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Construction workers on the top floor of the Time and Space condominium project in Toronto on Oct. 11.Fred Lum/The Globe and Mail

Canada’s federal housing agency is lending billions of dollars to boost construction of rental homes without routinely disclosing the recipients of the money or where the units are being built, shrouding in secrecy a program designed to address the country’s housing shortfall by providing developers with low-cost financing.

The Rental Construction Financing Initiative is one of Ottawa’s major efforts to boost home construction. It was announced in 2016 with $2.5-billion in funding, which has grown to more than $25-billion, making it the largest program in the government’s National Housing Strategy, a bundle of different initiatives intended to improve access to affordable units.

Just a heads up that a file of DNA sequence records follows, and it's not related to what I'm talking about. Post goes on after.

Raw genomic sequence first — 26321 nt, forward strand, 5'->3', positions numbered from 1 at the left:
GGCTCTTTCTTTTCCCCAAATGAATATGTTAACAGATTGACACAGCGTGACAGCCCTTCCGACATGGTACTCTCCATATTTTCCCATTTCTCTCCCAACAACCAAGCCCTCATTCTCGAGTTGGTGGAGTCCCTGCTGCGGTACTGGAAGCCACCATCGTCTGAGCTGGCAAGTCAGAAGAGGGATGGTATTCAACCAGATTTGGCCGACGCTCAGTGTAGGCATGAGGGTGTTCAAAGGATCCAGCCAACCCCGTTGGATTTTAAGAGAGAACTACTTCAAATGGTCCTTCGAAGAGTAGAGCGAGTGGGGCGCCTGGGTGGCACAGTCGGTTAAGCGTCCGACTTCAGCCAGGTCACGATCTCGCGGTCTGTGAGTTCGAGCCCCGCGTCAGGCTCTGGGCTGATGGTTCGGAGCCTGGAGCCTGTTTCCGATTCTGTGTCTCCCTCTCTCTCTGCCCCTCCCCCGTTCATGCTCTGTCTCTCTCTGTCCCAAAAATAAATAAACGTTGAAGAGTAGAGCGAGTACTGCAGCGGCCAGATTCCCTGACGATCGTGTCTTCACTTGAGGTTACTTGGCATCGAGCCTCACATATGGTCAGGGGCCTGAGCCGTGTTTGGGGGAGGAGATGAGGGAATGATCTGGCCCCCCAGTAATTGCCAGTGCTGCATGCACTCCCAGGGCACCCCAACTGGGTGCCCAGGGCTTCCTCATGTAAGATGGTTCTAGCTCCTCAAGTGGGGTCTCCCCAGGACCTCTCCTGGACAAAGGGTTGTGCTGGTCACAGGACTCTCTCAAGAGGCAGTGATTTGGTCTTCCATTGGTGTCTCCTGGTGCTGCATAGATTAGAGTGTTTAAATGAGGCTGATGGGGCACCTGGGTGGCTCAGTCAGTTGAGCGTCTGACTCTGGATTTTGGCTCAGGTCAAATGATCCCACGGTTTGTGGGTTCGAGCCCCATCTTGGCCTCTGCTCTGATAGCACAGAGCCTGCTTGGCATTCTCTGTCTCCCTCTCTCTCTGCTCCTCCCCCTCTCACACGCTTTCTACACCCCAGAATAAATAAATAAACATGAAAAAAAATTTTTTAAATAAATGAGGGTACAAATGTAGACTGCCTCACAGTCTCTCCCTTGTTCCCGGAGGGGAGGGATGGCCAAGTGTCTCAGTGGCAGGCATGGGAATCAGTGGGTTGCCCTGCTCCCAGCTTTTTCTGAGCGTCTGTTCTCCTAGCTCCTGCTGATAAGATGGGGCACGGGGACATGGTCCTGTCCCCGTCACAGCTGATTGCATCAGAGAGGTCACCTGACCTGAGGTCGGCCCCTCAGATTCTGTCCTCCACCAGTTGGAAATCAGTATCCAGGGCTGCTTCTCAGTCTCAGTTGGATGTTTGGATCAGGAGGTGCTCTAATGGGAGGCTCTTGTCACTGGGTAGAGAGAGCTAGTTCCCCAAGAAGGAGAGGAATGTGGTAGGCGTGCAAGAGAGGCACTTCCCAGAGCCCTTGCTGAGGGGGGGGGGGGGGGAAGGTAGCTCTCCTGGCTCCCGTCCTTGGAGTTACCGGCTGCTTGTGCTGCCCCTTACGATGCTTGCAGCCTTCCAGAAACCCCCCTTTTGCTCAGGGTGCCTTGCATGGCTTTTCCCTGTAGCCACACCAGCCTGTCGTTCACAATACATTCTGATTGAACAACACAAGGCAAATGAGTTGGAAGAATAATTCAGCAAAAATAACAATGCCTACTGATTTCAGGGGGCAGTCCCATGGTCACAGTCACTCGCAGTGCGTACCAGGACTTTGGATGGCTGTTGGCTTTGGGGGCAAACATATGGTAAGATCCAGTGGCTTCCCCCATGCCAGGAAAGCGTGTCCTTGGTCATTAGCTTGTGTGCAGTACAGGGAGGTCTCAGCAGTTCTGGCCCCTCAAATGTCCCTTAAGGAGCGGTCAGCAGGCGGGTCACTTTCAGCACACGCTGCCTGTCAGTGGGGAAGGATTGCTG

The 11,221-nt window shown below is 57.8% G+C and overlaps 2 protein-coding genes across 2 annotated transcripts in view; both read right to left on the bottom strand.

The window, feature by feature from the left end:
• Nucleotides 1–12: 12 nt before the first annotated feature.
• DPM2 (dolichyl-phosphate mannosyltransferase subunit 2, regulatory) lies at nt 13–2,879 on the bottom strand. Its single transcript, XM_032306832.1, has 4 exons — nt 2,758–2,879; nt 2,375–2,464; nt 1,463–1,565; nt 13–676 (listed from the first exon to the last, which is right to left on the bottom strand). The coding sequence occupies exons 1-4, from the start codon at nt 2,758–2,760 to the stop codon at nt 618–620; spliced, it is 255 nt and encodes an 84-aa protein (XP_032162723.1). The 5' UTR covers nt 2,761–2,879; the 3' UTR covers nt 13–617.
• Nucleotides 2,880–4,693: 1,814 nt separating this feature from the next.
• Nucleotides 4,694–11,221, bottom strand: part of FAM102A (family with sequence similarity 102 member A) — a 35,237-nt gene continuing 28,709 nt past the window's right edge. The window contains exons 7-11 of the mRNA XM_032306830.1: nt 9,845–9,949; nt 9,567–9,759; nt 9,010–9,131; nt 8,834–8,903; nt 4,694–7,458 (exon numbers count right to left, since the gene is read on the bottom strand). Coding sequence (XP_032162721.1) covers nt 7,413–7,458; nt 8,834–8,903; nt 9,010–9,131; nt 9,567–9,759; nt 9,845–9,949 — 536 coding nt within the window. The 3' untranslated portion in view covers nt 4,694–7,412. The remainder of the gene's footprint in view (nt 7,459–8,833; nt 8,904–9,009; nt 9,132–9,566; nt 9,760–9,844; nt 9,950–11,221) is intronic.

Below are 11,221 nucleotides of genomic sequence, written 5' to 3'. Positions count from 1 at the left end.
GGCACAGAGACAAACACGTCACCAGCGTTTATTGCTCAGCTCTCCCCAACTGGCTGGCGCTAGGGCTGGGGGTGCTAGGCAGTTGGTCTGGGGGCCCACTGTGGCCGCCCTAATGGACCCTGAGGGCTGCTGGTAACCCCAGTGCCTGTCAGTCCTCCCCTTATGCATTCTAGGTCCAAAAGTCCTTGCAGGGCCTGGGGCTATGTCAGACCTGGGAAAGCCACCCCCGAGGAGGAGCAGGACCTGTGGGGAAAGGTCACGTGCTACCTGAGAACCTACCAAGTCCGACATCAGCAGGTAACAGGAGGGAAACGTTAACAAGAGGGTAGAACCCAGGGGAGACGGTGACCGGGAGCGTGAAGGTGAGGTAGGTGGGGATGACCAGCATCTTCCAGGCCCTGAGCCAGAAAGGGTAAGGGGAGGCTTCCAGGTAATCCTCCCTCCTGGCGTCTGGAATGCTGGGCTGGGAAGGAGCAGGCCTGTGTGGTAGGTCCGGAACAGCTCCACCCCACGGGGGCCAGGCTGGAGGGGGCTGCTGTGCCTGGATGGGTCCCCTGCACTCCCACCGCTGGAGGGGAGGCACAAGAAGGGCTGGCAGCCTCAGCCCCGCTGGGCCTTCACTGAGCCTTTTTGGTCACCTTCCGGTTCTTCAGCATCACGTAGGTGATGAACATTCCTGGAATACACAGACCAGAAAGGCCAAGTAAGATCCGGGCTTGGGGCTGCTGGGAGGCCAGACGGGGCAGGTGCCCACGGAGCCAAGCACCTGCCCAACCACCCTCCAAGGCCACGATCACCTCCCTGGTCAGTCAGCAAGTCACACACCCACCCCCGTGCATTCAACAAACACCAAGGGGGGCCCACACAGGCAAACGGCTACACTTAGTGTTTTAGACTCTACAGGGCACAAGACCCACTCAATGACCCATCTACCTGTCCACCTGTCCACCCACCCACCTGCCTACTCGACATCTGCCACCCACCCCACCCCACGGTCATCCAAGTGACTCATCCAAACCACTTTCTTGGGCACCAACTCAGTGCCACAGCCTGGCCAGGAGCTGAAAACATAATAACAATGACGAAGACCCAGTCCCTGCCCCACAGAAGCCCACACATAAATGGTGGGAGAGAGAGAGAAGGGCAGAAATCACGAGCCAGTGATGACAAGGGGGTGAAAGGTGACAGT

RCFI is administered by the Canada Mortgage and Housing Corporation, which as of this summer had committed to $13.6-billion in loans through the program. The developers receiving the money have pledged to build roughly 38,300 rental units, according to a Globe and Mail review of figures prepared by CMHC and tabled in the House of Commons.

The figures were scrubbed of many key details. Notably, CMHC redacted the provinces or territories where projects that received $9.2-billion in loan commitments through RCFI were going to be built. Together, they accounted for more than 24,000 units.

In many cases, CMHC has entered conditional agreements with developers, who must fulfill certain criteria before final agreements are signed and the money is handed over. About $10.9-billion in loans had progressed past the conditional stage. And most of that money – around $6.7-billion – was earmarked for construction in locations that have not been publicly disclosed.